In the wake of the news of the 215 children found at the Kamloops Residential School and the resulting thousands of graves that have been discovered since, Richelle Dubois decided to undertake a healing journey – a walk from Regina, Sask., where she calls home, to Kamloops.
Her more than 1,200 kilometre journey has taken her through Golden, where she and her party of seven walkers – which includes her son, husband, mother and mother-in-law to name a few – were greeted by the Métis Nation of the Columbia River.
“The Métis Society was very amazing and helpful, they’re inspiring for the hard work they do in your community,” said Dubois.
“We just felt we needed to do something to honour the children, and the children they’re still finding.
“We all have our own stories of tragedy and loss and our own healing stories and dealing with the effects of residential schools in our lives.”
Dubois and her group, known on their Facebook page as ‘a healing journey,’ are one of several groups that have come through Golden the last few days to walk on Kamloops.
Three feathers, made up of three walkers, also made a stop, as did Shayna Taypotat and her brother, Greg.
The Métis Society helped as best they could, providing food for their journeys, money for gas, and helped contribute for motel rooms for a safe place to rest.
The society has also brought the groups to the Bear and Bone for a meal, to help support a local Indigenous owned business.
The society has also prepared packages with the four medicines, sage, sweetgrass, tobacco and cedar, as well as a package to make bannock by adding lard and water.
“We each had a really nice chat, sharing stories,” said Davene Dunn, of the Métis Society.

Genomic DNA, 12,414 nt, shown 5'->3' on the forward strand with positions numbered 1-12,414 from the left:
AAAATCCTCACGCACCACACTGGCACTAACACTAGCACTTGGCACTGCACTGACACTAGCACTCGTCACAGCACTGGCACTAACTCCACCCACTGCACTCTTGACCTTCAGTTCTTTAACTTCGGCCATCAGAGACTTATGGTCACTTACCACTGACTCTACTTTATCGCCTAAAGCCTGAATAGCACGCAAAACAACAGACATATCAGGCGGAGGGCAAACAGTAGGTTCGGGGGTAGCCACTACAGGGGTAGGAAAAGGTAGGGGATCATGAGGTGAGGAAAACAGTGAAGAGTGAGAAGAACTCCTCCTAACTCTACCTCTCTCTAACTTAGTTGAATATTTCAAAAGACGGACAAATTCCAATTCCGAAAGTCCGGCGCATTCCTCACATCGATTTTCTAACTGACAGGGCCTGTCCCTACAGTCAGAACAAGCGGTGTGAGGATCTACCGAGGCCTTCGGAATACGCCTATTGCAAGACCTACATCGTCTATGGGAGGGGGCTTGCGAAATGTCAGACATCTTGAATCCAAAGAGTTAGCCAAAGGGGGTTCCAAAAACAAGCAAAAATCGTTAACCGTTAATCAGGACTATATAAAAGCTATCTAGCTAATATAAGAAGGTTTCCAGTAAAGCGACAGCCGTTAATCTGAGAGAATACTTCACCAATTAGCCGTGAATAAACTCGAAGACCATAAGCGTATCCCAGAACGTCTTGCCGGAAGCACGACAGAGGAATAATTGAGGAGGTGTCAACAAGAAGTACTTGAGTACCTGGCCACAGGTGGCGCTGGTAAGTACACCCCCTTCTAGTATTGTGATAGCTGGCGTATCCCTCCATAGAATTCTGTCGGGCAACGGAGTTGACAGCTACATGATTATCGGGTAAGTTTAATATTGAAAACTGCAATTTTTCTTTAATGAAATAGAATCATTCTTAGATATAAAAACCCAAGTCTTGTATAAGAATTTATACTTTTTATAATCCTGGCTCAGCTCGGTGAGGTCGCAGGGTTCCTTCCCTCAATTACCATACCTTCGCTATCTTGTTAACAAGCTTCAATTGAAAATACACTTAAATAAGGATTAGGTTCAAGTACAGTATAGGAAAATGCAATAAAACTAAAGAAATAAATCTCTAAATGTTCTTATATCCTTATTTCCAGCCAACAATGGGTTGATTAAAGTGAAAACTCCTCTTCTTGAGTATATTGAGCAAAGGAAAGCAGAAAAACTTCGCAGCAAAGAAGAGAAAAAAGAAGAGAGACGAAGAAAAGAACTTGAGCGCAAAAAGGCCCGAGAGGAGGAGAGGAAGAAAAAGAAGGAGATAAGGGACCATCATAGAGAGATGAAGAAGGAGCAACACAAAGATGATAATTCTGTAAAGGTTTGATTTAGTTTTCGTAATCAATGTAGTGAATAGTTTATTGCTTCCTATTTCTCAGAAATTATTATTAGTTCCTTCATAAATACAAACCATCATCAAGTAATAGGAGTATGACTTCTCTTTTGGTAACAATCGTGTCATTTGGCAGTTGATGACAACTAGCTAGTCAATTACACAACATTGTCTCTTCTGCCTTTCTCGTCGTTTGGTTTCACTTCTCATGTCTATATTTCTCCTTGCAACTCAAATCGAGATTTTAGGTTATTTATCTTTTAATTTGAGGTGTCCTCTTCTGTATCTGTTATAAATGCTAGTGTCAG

“It’s a privilege for us to have them here.
“It’s not a small goal they’ve set out to accomplish, and they’ve really endured a lot, but it helps raise us all up and it’s a healing process I think for everybody.”
Dubois says so far on their trip, everyone has been supportive of their cause and open to conversation.
“The communities have been very supportive and open to us coming, here in Golden we got to the suspension bridge, they donated seven passes so we could make up the kilometres we lost in the construction zone,” said Dubois.
“Healing is going to be a life-long process, but it’s a start.”
She says the best thing that people can do is educated themselves on the Truth and Reconciliation Act, and learn history on where you live.
“Get to know your actual history,” she reiterated.
“Learn about what happened all across Turtle Island.”
Dubois and her group will be taking the shoes from the Golden vigil that was held in May to Kamloops, hanging shoes along the way.
Dubois, Three Feathers and Taypotat can all also be reached on Facebook for anyone who is looking to get involved and donate.
Dunn says the people of Golden can continue to show their support as they have, by being vocal and continuing to educate themselves.
“I would hope that people see this as a long-term investment and to not let this go after a week, because people need healing,” said Dunn.
“Just understanding, so that we can get rid of the trauma that has accompanied all generations.
“It’s something that’s happened in the past, and I don’t want people to feel guilt,but now we need to move forward to do something to repair that relationship.”